Hola mi Gente,
The big news today is the Cleveland Cavaliers, led by LeBron James, won the NBA championship after being down three games to one — the first team to overcome those odds. LeBron James is often the public’s fave player to hate, so I’m glad he won another championship. If he stays healthy, he will be considered one of the greatest players to play the game.
The Map is Not the Territory
A hurtful act is the transference to others of the degradation which we bear in ourselves.
— Simone Weil
Yesterday, I briefly mentioned the concept of transference. Transference is one of the cornerstones of psychoanalytic theory. Literally whole libraries could be filled on what has been written on transference, so it would be hard to give a simple and straightforward definition without falling into the trap of oversimplification. But that’s never stopped me before right? The way I was taught transference is quite simple: transference is a map you create out of your experiences in order to understand and navigate your world. What happens is that sometimes we use old maps that haven’t adapted to the current reality. This, in turn, creates pain.
Transference is important when attempting to understand online behavior and relationships because the potential for transference is huge. One year, I was able to organize an online group for a weekend in NYC. Over 100 people participated. People came from as far as the Arctic Circle, California, Puerto Rico, Florida, Hawaii, and Texas, just to name a few places. We had a great time. However, there was a small group (that didn’t participate) that began accusing me of the most ridiculous things. I was shocked when it was brought to my attention that at least one or two people were spreading the rumor that I was hypnotizing people.
Simply put, transference is the tendency to recreate in our current relationships the patterns of thinking, feeling, and behaving that were formed early in our life, most importantly in the relationships with our parents and siblings when we were children.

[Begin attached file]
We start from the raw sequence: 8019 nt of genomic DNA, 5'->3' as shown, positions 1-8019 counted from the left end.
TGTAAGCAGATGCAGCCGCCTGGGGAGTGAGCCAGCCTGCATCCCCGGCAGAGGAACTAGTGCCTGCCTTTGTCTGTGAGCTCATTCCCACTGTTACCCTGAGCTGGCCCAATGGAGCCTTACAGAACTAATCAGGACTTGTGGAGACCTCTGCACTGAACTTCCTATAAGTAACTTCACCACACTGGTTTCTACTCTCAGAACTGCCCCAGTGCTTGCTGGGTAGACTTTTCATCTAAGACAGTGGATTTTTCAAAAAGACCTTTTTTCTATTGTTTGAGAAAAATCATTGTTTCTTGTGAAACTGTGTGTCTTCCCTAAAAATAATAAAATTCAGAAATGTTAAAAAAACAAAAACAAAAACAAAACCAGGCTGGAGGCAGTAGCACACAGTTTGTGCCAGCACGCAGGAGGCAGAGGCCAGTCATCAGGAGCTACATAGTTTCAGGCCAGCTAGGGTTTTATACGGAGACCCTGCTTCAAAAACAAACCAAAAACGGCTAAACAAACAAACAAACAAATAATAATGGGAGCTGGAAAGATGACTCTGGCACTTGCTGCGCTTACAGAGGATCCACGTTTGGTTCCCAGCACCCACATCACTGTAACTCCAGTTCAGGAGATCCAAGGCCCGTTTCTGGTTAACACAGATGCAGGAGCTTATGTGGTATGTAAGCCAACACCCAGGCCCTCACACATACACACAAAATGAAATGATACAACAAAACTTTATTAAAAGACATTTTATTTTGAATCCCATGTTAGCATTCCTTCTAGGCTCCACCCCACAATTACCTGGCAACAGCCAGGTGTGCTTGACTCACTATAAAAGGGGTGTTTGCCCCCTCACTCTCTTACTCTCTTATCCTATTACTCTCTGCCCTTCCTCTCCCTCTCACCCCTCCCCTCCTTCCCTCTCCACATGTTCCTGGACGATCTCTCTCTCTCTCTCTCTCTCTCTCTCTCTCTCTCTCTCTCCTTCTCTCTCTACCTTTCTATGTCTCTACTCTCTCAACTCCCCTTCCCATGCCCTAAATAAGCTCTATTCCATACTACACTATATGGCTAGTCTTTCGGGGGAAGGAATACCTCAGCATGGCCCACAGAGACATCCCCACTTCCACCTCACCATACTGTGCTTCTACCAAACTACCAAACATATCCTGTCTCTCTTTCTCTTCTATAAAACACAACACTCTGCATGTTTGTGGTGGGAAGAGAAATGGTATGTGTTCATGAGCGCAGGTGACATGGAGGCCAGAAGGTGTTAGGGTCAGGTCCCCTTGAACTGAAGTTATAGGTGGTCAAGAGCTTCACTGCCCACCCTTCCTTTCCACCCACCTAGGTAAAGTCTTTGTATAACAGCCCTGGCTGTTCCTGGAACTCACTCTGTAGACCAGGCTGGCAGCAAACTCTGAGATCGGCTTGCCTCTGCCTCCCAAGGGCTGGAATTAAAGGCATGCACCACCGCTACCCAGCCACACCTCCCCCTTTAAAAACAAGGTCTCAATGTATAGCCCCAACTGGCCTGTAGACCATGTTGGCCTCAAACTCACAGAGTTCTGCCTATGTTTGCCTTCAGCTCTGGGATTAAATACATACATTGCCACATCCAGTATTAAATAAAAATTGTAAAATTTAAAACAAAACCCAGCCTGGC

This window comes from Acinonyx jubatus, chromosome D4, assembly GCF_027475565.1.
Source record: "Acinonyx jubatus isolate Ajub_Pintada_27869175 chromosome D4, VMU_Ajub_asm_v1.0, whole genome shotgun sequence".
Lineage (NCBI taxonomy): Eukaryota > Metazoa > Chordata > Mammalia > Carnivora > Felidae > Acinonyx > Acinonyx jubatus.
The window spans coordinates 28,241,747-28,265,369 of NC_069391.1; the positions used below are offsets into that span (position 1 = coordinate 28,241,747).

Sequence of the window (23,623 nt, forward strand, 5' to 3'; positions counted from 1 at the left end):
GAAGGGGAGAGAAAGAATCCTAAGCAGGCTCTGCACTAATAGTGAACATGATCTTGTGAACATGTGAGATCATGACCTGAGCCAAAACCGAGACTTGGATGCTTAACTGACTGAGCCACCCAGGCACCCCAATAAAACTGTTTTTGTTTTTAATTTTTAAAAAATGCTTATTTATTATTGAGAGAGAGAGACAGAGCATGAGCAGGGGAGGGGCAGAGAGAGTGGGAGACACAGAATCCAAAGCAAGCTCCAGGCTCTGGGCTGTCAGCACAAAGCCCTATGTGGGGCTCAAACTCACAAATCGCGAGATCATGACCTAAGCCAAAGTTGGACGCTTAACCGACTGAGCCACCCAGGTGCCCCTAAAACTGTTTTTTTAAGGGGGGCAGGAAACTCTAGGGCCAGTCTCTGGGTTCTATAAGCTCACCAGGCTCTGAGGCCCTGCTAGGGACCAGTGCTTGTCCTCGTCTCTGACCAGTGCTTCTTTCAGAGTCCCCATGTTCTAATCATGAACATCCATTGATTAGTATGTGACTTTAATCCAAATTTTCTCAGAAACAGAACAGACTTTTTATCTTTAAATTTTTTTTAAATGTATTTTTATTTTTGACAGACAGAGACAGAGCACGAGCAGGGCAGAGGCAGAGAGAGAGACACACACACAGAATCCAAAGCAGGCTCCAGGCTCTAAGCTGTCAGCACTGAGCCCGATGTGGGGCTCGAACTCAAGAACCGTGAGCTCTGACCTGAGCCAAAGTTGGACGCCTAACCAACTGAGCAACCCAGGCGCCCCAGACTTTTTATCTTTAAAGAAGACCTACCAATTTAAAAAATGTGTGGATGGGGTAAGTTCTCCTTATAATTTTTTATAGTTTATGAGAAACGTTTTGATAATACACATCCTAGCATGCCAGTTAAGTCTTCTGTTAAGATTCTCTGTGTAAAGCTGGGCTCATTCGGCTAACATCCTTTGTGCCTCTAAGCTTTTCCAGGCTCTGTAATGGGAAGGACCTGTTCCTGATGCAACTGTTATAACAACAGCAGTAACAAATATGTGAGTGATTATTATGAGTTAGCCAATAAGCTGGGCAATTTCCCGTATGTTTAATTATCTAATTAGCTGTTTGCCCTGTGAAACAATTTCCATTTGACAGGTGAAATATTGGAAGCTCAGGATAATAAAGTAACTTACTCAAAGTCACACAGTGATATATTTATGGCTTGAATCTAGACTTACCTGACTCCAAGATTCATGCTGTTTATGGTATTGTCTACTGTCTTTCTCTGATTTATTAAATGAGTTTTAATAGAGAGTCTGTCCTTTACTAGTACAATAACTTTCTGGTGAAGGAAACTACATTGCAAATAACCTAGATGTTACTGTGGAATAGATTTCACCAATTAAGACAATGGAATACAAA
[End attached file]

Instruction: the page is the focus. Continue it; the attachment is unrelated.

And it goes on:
Let’s do a quick exercise:
Think of your significant other, or your romantic relationship, or even a close friend. Think about some important personality characteristic of that individual — a characteristic or trait in that person to which you have a strong positive or negative emotional reaction. Now think about one of your parents, or perhaps a brother or sister. Do they have that very same characteristic, and are the reactions you have to that aspect of them similar to those concerning your current close relationship?
I don’t need an answer… it’s an exercise. I’m just trying to better illustrate a concept.
I’m no Freudian (who is?) and one of the more salient critiques of psychoanalytic theory is that it places too much emphasis on the effects of childhood and family dynamics on the evolution of one’s personality. I happen to agree with that critique. Certainly, one’s personality continues to develop and change throughout the lifespan as a result of our friends, lovers, and new life experiences. It is not solely determined by how our parents raised us as children.
While we are not simply the products of our families, it still stands that our parents (or other parental figures) and siblings did indeed spend a great deal of time with us during our formative years, when our minds were young, impressionable, and eager to learn about how we humans relate to each other. Based on our relationships with them, we created maps or templates in our mind (schemas) about what makes up the expected ways in which people will behave in relationships. Modern research seems to bolster this claim: Our neurology is like a feedback loop and there is a strong “neurological imprint” created in early childhood. In other words, how we are nurtured (or not) as children has a direct impact on how our brains are formed, which synaptic connections are created, and in that way we are literally created.
During childhood we formed basic impressions about the kinds of needs, wishes, fears, and hopes that shape relationships and our image of ourselves in those early relationships. Often we don’t realize these are our maps. They may be very different than the maps taking shape in the heads of other people. I had a good childhood friend of mine who was Irish-American and he was shocked and even surprised at how demonstrative my family was emotionally. He came from a family that rarely indulged in public shows of affection. I’m not pointing out this to say his was a better or lesser upbringing, but to articulate how his relationships expectations would be different from mine.
As we mature we carry these maps with us and, operating at an unconscious level, they influence the choices we make and the kinds of people we get involved with, as well as how we experience those people. For example, think of your first boyfriend or girlfriend, and how similar that person might have been to one of your parents (usually your opposite sex parent). This dynamic is often expressed in popular culture. For example, there was the song that claimed the man wanted to marry someone just like their mother. We often attach parental-like labels to our loved ones (“Who’s yo daddy, now?! — kidding!).